Few political ideas are as divisive and controversial for some – and yet taken for granted by others – as the ownership of private property. For its defenders, private ownership is a fundamental right that protects individual freedom and ensures wider economic benefits for the community; for its critics, by contrast, property is institutionalised theft, responsible for lamentable levels of inequality and poverty.

In this book, Robert Lamb explores philosophical arguments deployed to conceptualise, justify, and criticise private property ownership. He introduces the radical case against property advanced by anarchist and socialist writers, before analysing some of the most important and influential arguments in its favour. Lamb explains and assesses the various defences of property rights advanced by Locke, Hume, Hegel, J. S. Mill, and Nozick. He then shows how theorists such as John Rawls and his followers encourage us to rethink the very nature of ownership in a democratic society.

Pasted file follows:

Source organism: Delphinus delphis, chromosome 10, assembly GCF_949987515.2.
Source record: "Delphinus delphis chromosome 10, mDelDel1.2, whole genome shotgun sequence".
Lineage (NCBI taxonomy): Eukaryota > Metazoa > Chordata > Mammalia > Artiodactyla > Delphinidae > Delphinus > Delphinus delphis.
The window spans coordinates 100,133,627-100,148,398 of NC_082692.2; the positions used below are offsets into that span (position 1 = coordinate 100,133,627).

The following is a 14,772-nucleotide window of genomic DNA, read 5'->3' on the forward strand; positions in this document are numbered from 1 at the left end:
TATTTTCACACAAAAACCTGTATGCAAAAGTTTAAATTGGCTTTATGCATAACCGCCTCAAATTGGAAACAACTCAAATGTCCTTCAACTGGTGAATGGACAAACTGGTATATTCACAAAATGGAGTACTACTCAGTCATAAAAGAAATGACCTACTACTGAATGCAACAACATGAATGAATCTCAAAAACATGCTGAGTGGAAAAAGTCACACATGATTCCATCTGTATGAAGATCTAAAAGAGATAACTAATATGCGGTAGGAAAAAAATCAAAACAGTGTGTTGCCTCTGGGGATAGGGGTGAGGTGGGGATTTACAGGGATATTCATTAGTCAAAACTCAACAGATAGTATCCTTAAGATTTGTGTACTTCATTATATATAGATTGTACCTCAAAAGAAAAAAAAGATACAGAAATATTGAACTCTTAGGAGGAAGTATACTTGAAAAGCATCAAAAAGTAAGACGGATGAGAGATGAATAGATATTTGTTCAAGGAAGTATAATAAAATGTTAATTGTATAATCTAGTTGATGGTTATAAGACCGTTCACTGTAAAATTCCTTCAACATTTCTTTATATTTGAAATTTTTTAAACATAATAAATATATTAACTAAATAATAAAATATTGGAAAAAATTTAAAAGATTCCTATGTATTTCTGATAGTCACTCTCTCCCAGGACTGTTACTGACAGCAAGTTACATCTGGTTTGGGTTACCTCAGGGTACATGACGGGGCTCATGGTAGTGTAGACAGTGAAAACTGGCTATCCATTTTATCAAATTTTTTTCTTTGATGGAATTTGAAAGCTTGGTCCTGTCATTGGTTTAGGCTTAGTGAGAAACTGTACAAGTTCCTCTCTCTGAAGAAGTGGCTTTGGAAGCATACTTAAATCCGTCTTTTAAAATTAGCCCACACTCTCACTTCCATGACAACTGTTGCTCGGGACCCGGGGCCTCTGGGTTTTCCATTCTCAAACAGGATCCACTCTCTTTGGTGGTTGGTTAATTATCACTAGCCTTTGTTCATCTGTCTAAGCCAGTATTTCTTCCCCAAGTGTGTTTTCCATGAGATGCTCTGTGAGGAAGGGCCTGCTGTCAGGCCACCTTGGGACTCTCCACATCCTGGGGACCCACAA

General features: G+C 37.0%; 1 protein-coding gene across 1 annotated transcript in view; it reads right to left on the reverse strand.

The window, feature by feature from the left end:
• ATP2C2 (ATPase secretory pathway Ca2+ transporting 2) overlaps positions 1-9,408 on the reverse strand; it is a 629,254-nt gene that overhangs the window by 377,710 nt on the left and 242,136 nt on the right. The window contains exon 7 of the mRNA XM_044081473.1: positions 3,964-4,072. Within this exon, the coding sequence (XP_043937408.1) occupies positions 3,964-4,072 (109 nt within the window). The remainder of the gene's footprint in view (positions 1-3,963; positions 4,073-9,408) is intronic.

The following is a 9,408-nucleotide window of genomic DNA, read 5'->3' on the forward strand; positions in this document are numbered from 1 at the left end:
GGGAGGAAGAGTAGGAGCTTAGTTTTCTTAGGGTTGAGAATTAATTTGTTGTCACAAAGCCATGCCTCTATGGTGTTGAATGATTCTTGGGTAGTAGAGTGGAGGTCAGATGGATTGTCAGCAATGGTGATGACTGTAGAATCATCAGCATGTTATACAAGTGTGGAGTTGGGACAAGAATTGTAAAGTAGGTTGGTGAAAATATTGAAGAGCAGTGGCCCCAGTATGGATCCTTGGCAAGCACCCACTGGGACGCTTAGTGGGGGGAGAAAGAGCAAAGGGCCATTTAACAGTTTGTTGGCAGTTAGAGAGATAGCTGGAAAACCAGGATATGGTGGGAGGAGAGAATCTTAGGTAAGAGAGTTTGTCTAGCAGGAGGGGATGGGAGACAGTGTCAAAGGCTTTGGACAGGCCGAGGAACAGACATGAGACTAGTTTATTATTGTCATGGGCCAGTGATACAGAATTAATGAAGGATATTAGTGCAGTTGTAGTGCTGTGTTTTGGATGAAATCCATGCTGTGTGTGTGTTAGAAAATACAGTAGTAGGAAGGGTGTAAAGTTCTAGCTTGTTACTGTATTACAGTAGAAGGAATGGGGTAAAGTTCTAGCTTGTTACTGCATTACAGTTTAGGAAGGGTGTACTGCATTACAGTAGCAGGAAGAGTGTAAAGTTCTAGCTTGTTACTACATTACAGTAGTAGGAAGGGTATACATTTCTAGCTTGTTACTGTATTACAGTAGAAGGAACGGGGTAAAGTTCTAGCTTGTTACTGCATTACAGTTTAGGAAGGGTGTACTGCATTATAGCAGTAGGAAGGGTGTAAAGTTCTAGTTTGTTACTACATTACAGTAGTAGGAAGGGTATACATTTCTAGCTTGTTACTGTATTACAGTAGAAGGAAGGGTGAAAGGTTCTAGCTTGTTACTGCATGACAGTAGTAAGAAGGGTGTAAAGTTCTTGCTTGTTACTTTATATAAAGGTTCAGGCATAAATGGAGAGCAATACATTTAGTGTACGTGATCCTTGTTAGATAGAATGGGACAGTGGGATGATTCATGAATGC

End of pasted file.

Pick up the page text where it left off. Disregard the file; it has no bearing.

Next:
This engaging synthesis of historical and contemporary theories of property will be essential reading for students and scholars of political philosophy.

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  • January 2021
  • 176 pages
  • 138 x 221 mm / 5 x 9 in
Available Formats
  • Hardback $59.95
  • 9781509519194
  • Paperback $19.95
  • 9781509519200
  • Open eBook $16.00
  • 9781509519231
About the Author
Robert Lamb is Professor of Political Philosophy at the University of Exeter.
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In addressing the most influential theories of property to have emerged over the last four centuries, Robert Lamb captures a complex body of arguments into a concise, accessible, and yet sophisticated book. The result is an impressive and valuable achievement.
Daniel Halliday, The University of Melbourne

In his magisterial tour through the history of philosophical theories of property, Robert Lamb presents a perspicuous map of the territory, and a lucid account of how we can think more clearly about property rights and their implications. This book will be an invaluable resource for students and researchers in political philosophy and political theory, as well as being of interest and value to citizens thinking about politics.  
Martin O'Neill, University of York

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